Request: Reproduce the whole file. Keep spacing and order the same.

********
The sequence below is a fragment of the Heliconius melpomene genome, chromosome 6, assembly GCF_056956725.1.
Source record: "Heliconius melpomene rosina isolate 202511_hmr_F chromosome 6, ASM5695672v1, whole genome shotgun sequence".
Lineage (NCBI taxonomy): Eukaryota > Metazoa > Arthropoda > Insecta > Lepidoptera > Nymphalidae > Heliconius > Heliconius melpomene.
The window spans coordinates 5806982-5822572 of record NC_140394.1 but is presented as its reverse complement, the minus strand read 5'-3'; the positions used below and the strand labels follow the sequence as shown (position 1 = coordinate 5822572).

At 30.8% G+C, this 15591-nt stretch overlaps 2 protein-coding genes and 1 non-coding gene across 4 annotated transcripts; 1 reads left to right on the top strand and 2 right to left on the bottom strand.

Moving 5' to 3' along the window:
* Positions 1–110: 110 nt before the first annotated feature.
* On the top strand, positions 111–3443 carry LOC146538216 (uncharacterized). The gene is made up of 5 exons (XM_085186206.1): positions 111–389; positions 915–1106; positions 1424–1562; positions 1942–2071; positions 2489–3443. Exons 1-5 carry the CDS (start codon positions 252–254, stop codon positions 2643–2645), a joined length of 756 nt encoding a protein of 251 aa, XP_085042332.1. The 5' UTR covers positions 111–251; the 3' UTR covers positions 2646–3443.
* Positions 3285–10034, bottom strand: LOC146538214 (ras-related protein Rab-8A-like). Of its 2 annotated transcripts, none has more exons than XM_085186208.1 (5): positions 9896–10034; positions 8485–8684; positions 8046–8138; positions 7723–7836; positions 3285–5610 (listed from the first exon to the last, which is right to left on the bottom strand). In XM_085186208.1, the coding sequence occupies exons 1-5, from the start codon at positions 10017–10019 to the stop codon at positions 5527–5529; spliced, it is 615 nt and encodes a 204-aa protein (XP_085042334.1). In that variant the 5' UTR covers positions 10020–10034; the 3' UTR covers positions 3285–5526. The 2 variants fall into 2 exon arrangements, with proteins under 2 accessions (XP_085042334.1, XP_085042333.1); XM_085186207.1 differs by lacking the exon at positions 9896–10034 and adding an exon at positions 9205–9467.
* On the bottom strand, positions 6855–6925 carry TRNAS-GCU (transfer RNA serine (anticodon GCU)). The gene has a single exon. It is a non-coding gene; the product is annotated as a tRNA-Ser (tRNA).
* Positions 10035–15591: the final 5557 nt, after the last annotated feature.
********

The sequence below is a fragment of the Heliconius melpomene genome, chromosome 6, assembly GCF_056956725.1.
Source record: "Heliconius melpomene rosina isolate 202511_hmr_F chromosome 6, ASM5695672v1, whole genome shotgun sequence".
Lineage (NCBI taxonomy): Eukaryota > Metazoa > Arthropoda > Insecta > Lepidoptera > Nymphalidae > Heliconius > Heliconius melpomene.
The window spans coordinates 5806982-5822572 of record NC_140394.1 but is presented as its reverse complement, the minus strand read 5'-3'; the positions used below and the strand labels follow the sequence as shown (position 1 = coordinate 5822572).

At 30.8% G+C, this 15591-nt stretch overlaps 2 protein-coding genes and 1 non-coding gene across 4 annotated transcripts; 1 reads left to right on the top strand and 2 right to left on the bottom strand.

Moving 5' to 3' along the window:
* Positions 1–110: 110 nt before the first annotated feature.
* On the top strand, positions 111–3443 carry LOC146538216 (uncharacterized). The gene is made up of 5 exons (XM_085186206.1): positions 111–389; positions 915–1106; positions 1424–1562; positions 1942–2071; positions 2489–3443. Exons 1-5 carry the CDS (start codon positions 252–254, stop codon positions 2643–2645), a joined length of 756 nt encoding a protein of 251 aa, XP_085042332.1. The 5' UTR covers positions 111–251; the 3' UTR covers positions 2646–3443.
* Positions 3285–10034, bottom strand: LOC146538214 (ras-related protein Rab-8A-like). Of its 2 annotated transcripts, none has more exons than XM_085186208.1 (5): positions 9896–10034; positions 8485–8684; positions 8046–8138; positions 7723–7836; positions 3285–5610 (listed from the first exon to the last, which is right to left on the bottom strand). In XM_085186208.1, the coding sequence occupies exons 1-5, from the start codon at positions 10017–10019 to the stop codon at positions 5527–5529; spliced, it is 615 nt and encodes a 204-aa protein (XP_085042334.1). In that variant the 5' UTR covers positions 10020–10034; the 3' UTR covers positions 3285–5526. The 2 variants fall into 2 exon arrangements, with proteins under 2 accessions (XP_085042334.1, XP_085042333.1); XM_085186207.1 differs by lacking the exon at positions 9896–10034 and adding an exon at positions 9205–9467.
* On the bottom strand, positions 6855–6925 carry TRNAS-GCU (transfer RNA serine (anticodon GCU)). The gene has a single exon. It is a non-coding gene; the product is annotated as a tRNA-Ser (tRNA).
* Positions 10035–15591: the final 5557 nt, after the last annotated feature.